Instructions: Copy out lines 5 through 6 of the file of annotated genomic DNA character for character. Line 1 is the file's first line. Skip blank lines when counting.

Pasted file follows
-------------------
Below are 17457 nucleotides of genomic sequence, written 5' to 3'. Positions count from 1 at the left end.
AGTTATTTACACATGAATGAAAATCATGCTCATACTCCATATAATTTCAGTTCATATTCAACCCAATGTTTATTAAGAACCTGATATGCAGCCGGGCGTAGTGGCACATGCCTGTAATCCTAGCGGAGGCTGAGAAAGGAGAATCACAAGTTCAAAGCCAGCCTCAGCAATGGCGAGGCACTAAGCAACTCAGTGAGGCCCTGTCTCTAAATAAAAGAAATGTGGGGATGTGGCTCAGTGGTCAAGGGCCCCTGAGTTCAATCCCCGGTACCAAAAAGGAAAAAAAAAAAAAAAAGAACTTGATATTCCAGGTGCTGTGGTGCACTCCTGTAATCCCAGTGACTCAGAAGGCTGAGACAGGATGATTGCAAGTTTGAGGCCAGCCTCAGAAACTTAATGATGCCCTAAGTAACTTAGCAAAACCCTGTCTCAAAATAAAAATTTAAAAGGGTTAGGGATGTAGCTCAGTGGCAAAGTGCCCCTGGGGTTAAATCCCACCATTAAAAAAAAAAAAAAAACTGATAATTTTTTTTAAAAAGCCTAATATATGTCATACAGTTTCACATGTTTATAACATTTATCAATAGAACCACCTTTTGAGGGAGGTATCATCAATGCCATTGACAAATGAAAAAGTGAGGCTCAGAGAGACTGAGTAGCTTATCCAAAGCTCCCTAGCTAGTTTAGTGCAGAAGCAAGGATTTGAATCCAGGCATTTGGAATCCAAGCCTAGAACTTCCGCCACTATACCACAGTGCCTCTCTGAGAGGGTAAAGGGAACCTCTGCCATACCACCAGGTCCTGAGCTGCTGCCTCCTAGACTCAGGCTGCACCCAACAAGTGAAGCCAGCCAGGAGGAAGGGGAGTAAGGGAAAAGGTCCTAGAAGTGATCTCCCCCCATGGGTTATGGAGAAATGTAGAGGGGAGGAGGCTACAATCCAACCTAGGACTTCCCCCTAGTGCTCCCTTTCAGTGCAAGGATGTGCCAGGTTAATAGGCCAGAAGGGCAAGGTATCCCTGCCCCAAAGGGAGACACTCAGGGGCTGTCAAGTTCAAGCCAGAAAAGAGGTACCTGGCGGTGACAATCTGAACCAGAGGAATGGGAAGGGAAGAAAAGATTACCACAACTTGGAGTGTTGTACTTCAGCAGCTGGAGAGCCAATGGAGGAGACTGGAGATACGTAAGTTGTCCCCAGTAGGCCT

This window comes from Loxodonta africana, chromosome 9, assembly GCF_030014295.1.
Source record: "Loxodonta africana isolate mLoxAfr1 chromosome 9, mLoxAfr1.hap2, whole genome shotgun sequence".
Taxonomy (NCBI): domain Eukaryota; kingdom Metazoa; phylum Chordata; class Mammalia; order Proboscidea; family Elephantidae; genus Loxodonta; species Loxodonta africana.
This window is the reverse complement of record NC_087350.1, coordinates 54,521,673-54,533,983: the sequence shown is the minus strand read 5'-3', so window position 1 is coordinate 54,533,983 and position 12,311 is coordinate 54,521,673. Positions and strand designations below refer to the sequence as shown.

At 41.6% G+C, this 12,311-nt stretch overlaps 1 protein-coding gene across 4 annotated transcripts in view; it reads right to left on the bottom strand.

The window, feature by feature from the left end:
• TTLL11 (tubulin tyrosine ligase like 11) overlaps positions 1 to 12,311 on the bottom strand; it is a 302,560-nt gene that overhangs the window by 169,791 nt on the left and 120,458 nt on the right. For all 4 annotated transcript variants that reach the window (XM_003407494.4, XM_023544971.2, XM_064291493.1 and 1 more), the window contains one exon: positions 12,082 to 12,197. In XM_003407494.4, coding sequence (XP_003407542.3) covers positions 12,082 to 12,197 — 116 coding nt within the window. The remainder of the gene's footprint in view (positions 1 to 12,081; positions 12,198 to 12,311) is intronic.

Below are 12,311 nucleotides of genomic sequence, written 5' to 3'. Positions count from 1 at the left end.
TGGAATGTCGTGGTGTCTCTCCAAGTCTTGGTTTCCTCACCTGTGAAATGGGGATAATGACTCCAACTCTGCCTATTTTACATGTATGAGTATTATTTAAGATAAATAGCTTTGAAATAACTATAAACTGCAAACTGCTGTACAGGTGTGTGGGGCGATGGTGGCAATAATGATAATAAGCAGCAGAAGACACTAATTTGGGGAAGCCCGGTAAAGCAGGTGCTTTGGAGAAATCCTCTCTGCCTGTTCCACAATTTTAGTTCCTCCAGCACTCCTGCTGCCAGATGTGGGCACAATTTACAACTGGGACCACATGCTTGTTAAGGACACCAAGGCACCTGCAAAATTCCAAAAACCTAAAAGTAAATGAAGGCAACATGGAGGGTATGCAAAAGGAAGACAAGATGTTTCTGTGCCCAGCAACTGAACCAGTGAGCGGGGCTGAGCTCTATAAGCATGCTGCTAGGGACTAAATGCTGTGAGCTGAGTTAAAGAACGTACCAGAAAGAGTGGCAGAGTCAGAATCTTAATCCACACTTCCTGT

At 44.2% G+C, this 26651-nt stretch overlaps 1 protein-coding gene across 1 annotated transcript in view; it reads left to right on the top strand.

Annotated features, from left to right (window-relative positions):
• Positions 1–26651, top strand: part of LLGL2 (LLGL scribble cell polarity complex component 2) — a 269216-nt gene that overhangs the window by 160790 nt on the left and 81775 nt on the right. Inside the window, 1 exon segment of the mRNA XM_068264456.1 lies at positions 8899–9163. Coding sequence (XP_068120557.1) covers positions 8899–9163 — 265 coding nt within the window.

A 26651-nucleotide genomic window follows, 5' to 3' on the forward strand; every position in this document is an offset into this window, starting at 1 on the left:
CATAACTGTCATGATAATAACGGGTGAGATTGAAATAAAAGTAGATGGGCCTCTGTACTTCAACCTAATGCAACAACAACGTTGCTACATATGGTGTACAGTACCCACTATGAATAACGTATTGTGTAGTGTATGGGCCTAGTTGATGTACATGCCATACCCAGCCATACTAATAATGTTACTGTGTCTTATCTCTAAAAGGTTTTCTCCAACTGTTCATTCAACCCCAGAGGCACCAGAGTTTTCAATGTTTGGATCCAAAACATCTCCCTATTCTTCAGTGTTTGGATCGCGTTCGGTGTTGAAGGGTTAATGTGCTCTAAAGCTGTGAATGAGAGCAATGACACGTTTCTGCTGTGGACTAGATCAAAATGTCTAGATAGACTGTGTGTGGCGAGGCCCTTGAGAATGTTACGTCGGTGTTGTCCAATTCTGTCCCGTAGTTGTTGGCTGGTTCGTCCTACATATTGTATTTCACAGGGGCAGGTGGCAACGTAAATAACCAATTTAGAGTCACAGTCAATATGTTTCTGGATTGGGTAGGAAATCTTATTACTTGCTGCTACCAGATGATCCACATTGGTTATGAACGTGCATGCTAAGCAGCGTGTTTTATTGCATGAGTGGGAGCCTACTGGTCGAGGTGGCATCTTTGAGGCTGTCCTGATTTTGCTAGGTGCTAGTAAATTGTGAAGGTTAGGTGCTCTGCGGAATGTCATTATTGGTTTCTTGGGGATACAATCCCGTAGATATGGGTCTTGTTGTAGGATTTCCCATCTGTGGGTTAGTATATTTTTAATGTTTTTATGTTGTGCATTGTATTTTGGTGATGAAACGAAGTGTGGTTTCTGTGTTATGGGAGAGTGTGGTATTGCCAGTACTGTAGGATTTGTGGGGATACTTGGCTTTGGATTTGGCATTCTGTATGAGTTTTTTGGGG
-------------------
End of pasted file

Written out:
Taxonomy (NCBI): domain Eukaryota; kingdom Metazoa; phylum Chordata; class Mammalia; order Proboscidea; family Elephantidae; genus Loxodonta; species Loxodonta africana.
This window is the reverse complement of record NC_087350.1, coordinates 54,521,673-54,533,983: the sequence shown is the minus strand read 5'-3', so window position 1 is coordinate 54,533,983 and position 12,311 is coordinate 54,521,673. Positions and strand designations below refer to the sequence as shown.